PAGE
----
Regarding investments, it is best to not spend money that you already have, so look for ways to reduce expenses. $12k/month for assisted living expenses? Not familiar with costs (or the area she is in), but they seem very high as you don't mention a physical disability. My bother and SIL recently was in a facility that was substantially less in cost. You may want to shop around. There is a huge benefit to the social aspects as well, so seek a facility that does activities, including Silver Sneaker type fitness classes (some are wheelchair oriented).

For you, don't be overwhelmed. It really is a learning process.
Nutmeg
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Re: Asset Allocation and Next Steps - 70 Year Old Mother (I'm POA)

Post by Nutmeg »

XtremeSki2001 wrote: Thu Aug 04, 2022 8:49 am All - Seeking some input for my 70 year old mother. I'm her POA. She has severe anxiety and depression. She lives in an assisted living facility. Her husband / my father passed in 2020 and he managed the finances. My mother's parents lived until their late 80s. I'm revisiting how she's doing financially now that I've got her living situation settled (long story - here and here).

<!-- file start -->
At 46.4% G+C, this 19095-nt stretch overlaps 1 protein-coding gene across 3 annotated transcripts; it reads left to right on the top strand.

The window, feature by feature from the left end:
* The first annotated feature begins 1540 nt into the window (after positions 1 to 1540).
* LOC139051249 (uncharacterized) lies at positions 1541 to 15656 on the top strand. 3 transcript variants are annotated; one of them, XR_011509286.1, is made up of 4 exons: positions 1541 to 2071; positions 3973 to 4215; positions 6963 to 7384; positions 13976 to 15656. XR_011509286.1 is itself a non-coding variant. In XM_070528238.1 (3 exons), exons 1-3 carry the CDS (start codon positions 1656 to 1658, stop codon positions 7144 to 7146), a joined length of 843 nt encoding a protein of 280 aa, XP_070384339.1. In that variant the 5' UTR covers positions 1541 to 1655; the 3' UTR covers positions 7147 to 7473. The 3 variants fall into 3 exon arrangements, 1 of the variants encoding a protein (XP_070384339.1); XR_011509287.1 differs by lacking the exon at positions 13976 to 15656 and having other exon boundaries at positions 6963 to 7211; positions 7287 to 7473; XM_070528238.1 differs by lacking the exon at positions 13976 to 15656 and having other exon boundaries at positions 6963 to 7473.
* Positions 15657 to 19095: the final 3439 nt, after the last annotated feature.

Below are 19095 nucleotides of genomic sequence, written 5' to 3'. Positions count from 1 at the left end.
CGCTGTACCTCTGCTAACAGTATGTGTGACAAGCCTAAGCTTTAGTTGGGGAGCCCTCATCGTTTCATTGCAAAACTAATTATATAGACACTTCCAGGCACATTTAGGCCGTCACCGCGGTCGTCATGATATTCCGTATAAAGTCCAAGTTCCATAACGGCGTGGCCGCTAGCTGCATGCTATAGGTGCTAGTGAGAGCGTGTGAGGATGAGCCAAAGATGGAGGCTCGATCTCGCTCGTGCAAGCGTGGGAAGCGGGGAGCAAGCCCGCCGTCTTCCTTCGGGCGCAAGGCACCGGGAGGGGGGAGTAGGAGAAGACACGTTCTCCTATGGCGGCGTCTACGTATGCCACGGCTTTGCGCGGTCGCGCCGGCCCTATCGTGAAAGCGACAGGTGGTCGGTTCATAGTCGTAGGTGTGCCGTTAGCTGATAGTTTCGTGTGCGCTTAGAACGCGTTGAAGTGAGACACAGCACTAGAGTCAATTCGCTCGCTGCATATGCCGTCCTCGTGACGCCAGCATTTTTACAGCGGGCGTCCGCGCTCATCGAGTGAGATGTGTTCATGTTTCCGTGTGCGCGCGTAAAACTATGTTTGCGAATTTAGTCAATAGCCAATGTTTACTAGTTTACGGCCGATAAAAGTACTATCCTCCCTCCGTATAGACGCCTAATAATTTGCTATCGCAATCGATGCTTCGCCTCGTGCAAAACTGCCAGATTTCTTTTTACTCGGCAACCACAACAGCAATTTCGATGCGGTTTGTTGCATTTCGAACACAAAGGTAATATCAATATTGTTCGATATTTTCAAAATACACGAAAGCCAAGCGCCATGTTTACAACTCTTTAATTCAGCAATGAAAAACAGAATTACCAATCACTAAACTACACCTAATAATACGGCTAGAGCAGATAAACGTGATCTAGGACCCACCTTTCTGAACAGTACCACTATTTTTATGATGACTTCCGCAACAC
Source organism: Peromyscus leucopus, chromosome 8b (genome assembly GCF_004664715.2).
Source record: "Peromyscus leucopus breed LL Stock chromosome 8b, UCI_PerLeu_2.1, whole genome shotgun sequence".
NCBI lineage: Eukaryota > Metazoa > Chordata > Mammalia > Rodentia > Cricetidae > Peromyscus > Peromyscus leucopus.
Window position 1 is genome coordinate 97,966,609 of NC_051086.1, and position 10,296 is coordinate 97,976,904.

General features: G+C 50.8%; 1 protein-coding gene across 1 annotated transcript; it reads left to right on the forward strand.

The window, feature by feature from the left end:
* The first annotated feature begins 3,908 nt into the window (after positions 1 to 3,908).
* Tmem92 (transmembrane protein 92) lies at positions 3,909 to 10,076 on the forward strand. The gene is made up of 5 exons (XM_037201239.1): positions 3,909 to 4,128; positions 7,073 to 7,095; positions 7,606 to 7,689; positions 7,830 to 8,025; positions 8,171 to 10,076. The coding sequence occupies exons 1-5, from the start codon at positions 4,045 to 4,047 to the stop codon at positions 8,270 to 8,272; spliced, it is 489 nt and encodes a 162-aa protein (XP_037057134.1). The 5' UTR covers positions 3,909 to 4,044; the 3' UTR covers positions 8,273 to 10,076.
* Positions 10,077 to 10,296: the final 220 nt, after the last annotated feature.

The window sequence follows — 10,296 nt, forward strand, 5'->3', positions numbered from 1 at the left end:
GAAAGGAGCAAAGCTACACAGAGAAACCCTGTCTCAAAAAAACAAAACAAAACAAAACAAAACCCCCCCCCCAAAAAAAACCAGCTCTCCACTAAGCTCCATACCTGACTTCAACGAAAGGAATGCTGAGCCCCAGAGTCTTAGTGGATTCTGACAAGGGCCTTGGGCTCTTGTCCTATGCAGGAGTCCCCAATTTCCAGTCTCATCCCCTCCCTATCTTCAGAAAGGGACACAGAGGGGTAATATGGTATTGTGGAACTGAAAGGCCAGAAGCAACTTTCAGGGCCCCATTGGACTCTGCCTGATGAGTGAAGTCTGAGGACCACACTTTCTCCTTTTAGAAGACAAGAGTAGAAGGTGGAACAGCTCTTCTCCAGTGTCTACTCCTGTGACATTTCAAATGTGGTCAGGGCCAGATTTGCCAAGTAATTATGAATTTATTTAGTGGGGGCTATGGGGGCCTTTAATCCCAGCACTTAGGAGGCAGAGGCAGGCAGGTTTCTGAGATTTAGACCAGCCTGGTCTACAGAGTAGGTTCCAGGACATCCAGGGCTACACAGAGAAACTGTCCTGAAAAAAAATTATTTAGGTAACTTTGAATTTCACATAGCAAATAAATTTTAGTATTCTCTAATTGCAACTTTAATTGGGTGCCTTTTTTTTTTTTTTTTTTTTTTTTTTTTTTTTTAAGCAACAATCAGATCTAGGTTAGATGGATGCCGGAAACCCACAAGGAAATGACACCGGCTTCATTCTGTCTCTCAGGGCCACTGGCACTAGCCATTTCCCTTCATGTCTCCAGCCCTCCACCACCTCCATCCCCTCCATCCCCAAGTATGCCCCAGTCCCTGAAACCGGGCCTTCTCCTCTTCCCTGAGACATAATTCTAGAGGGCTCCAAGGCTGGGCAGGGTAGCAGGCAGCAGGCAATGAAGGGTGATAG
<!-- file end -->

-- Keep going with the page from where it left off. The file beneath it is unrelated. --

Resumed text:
Her rent at the assisted living facility is ~$12k/month ($144k/yr). Her other living expenses are <$5k/yr. She has no debt. She receives ~$68k/yr from SS / pension. The remaining $80k of rent/expenses is paid from her cash account. She has around $732k in investments and $583k in cash.

My father's old business partner now manages her investments. It looks like he's taking ~$2.5k/quarter as an advisory fee, which is probably around 1% or so. The funds she's in and current allocation is below. To me, it seems far too aggressive. I have no idea what agreement he and my father made and he never talked $ with me. My mother doesn't really know either and pretty much just rolls with the punches.